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To those then who are discreet and cautious, the most malignant and worst part of enmity becomes advantageous and useful. But what is this you talk of all this whileAn enemy is ever diligent and watchful to contrive stratagems and lay snares for us, not omitting any opportunity whereby he may carry on his malicious purposes. He lays siege to our whole life, and turns spy into the most minute action of it; not as Lynceus is said to look into oaks and stones, but by arts of insinuation he gets to the knowledge of our secrets, by our bosom friend, domestic servant, and intimate acquaintance. As much as possibly he can, he enquires what we have done, and labors to dive into the most hidden counsels of our minds. Nay, our friends do often escape our notice, either when they die or are sick, because we are careless and neglect them; but we are apt to examine and pry curiously almost into the very dreams of our enemies.

[p. 284] Now our enemy (to gratify his ill-will towards us) doth acquaint himself with the infirmities both of our bodies and mind, with the debts we have contracted, and with all the differences that arise in our families, all which he knows as well, if not better, than ourselves. He sticks fast to our faults, and chiefly makes his invidious remarks upon them. Nay, our most depraved affections, that are the worst distempers of our minds, are always the subjects of his inquiry; just as vultures pursue putrid flesh, noisome and corrupted carcasses, because they have no perception of those that are sound and in health. So our enemies catch at our failings, and then they spread them abroad by uncharitable and ill-natured reports.

Hence we are taught this useful lesson for the direction and management of our conversations in the world, that we be circumspect and wary in every thing we speak or do, as if our enemy always stood at our elbow and overlooked every action. Hence we learn to lead blameless and inoffensive lives. This will beget in us vehement desires and earnest endeavors of restraining disorderly passions. This will fill our minds with good thoughts and meditations, and with strong resolutions to proceed in a virtuous and harmless course of life.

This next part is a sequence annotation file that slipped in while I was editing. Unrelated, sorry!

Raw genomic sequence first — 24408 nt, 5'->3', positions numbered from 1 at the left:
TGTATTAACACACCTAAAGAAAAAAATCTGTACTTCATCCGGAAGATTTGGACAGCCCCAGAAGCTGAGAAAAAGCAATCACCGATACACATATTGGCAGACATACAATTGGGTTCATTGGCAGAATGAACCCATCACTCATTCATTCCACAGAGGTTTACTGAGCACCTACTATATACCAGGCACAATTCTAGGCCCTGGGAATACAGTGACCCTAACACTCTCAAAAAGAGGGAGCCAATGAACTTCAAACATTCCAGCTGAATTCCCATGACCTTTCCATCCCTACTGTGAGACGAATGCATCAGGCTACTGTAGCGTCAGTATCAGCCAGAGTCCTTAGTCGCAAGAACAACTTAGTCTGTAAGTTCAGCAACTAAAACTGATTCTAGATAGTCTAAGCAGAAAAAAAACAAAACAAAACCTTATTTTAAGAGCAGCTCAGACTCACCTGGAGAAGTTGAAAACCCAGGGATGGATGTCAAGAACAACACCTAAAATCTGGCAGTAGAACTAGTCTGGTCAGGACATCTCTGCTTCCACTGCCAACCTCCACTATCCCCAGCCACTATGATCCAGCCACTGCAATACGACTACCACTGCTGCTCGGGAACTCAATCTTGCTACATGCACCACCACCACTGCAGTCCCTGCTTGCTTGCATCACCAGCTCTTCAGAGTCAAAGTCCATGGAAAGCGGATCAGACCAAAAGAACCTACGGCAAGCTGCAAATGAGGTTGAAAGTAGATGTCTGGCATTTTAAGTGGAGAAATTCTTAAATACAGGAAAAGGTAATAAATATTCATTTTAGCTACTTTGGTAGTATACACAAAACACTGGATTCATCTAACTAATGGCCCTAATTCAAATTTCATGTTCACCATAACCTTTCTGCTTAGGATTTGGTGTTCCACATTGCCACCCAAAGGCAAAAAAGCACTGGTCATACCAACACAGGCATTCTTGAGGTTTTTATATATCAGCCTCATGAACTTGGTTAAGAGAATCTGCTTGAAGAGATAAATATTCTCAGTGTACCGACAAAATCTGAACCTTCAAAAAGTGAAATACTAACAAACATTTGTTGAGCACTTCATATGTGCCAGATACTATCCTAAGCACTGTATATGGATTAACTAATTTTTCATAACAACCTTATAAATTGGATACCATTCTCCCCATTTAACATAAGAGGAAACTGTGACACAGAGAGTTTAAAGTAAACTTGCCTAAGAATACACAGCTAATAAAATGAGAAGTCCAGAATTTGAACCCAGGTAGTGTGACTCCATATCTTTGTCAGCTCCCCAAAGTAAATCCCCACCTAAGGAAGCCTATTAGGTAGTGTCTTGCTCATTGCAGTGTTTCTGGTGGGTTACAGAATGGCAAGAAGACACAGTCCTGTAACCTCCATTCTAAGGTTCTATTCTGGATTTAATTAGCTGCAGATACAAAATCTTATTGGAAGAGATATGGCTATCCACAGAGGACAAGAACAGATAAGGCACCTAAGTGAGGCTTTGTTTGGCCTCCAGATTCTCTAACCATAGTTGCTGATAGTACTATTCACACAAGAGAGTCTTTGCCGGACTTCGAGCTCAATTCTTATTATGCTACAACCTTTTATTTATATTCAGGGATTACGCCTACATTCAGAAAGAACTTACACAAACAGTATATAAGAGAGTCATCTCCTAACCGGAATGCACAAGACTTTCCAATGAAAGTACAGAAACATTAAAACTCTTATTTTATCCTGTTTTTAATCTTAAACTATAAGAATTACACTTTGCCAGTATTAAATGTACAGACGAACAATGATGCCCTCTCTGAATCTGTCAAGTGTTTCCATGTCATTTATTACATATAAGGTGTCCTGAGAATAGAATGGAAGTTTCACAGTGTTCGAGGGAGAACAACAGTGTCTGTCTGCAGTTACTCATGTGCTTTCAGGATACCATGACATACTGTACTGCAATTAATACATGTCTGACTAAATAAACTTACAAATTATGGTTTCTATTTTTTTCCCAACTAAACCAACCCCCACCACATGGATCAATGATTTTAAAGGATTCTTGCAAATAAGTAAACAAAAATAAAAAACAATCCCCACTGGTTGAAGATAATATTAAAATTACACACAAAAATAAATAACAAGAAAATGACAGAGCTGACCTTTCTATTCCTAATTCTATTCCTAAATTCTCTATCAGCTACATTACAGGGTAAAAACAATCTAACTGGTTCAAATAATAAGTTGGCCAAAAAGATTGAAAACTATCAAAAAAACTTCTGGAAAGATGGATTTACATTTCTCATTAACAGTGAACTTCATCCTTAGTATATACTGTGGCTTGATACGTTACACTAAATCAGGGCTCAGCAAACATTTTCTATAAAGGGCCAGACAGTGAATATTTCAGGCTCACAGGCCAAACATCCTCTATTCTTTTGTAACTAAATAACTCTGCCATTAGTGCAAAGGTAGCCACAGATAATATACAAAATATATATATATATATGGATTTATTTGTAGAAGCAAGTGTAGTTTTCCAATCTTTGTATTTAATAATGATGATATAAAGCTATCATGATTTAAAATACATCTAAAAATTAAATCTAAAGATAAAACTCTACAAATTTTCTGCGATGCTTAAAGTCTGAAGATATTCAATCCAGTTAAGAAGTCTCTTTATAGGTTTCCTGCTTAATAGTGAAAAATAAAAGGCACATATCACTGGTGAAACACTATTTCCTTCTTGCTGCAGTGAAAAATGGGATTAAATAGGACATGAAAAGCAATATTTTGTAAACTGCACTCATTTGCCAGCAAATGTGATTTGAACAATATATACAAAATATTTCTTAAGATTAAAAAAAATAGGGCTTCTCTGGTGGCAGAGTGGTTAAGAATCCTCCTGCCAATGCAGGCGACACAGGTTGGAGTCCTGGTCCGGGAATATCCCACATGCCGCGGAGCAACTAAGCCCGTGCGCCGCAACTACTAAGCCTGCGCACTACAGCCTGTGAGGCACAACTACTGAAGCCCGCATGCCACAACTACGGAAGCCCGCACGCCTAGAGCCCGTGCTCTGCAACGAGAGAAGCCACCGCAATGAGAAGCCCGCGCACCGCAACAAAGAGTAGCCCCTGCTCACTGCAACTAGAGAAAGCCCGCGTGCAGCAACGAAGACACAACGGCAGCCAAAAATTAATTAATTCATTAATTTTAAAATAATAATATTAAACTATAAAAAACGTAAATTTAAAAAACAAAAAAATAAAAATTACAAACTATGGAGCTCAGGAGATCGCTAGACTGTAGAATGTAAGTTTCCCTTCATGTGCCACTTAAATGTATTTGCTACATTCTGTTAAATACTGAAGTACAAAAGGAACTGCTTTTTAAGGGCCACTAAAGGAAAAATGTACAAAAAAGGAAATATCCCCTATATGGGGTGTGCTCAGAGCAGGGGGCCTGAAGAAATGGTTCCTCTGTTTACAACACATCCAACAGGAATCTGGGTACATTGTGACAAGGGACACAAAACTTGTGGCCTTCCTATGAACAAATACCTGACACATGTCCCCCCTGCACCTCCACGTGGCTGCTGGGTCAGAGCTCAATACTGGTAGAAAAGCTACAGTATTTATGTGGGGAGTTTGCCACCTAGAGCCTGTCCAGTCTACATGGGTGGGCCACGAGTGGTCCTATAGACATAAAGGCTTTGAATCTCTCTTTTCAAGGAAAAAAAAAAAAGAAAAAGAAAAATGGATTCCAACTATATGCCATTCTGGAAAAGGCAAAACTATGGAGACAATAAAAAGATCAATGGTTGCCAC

For as those commonwealths and cities know best how to value the happiness of having good and wholesome laws, and most admire and love the safety of a quiet and peaceable constitution of things, which have been harassed by wars with their neighbors or by long expeditions; so those persons who have been brought to live soberly by tile fear and awe of enemies, who have learned to guard against negligence and idleness, and to do every thing with a view to some profitable end, are by degrees (they know not how) drawn into a habit of living so as to offend nobody, and their manners are composed and fixed in their obedience to virtue by custom and use, with very little help from the [p. 285] reason. For they always carry in their minds that saying of Homer, if we act any thing amiss,

Priam will laugh at us, and all his brood;
our enemies will please themselves and scoff at our defects; therefore we will do nothing that is ridiculous, sinful, base, or ignoble, lest we become a laughing-stock to such as do not love us.

In the theatre we often see great artists in music and singing very supine and remiss, doing nothing as they should, whilst they play or sing alone; but whenever they challenge one another and contend for mastery, they do not only rouse up themselves, but they tune their instruments more carefully, they are more curious in the choice of their strings, and they try their notes in frequent and more harmonious consorts. Just so a man who hath an adversary perpetually to rival him in the well ordering of his life and reputation is thereby rendered more prudent in what he does, looks after his actions more circumspectly, and takes as much care of the accurateness of them as the musician does of his lute or organ. For evil hath this peculiar quality in it, that it dreads an enemy more than a friend. For this cause Nasica, when some thought the Roman affairs were established for ever in peace and safety, after they had razed Carthage and enslaved Greece, declared that even then they were in the greatest danger of all and most likely to be undone, because there were none left whom they might still fear and stand in some awe of.

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load focus English (Frank Cole Babbitt, 1928)
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